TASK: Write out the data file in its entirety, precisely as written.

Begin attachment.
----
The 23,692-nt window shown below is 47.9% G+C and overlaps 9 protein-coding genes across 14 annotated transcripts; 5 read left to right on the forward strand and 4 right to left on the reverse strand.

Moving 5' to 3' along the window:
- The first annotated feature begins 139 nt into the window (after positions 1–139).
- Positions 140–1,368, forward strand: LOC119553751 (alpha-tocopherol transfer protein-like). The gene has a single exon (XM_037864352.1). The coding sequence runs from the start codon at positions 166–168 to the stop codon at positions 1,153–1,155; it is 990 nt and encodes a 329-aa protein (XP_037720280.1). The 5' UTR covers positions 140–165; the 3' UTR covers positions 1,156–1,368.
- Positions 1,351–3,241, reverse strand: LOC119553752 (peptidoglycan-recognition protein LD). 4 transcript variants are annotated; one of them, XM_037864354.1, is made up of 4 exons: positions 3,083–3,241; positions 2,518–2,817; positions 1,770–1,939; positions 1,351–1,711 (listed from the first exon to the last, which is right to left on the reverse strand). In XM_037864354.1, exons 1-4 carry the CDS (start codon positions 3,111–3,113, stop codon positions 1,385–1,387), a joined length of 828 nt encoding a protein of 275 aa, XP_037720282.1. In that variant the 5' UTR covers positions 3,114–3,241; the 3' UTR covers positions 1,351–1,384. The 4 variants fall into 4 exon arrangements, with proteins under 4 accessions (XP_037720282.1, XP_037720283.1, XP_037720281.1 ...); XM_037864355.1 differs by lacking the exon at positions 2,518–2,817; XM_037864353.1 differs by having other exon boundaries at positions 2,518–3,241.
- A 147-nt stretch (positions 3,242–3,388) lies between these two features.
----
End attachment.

The 23,692-nt window shown below is 47.9% G+C and overlaps 9 protein-coding genes across 14 annotated transcripts; 5 read left to right on the forward strand and 4 right to left on the reverse strand.

Moving 5' to 3' along the window:
- The first annotated feature begins 139 nt into the window (after positions 1–139).
- Positions 140–1,368, forward strand: LOC119553751 (alpha-tocopherol transfer protein-like). The gene has a single exon (XM_037864352.1). The coding sequence runs from the start codon at positions 166–168 to the stop codon at positions 1,153–1,155; it is 990 nt and encodes a 329-aa protein (XP_037720280.1). The 5' UTR covers positions 140–165; the 3' UTR covers positions 1,156–1,368.
- Positions 1,351–3,241, reverse strand: LOC119553752 (peptidoglycan-recognition protein LD). 4 transcript variants are annotated; one of them, XM_037864354.1, is made up of 4 exons: positions 3,083–3,241; positions 2,518–2,817; positions 1,770–1,939; positions 1,351–1,711 (listed from the first exon to the last, which is right to left on the reverse strand). In XM_037864354.1, exons 1-4 carry the CDS (start codon positions 3,111–3,113, stop codon positions 1,385–1,387), a joined length of 828 nt encoding a protein of 275 aa, XP_037720282.1. In that variant the 5' UTR covers positions 3,114–3,241; the 3' UTR covers positions 1,351–1,384. The 4 variants fall into 4 exon arrangements, with proteins under 4 accessions (XP_037720282.1, XP_037720283.1, XP_037720281.1 ...); XM_037864355.1 differs by lacking the exon at positions 2,518–2,817; XM_037864353.1 differs by having other exon boundaries at positions 2,518–3,241.
- A 147-nt stretch (positions 3,242–3,388) lies between these two features.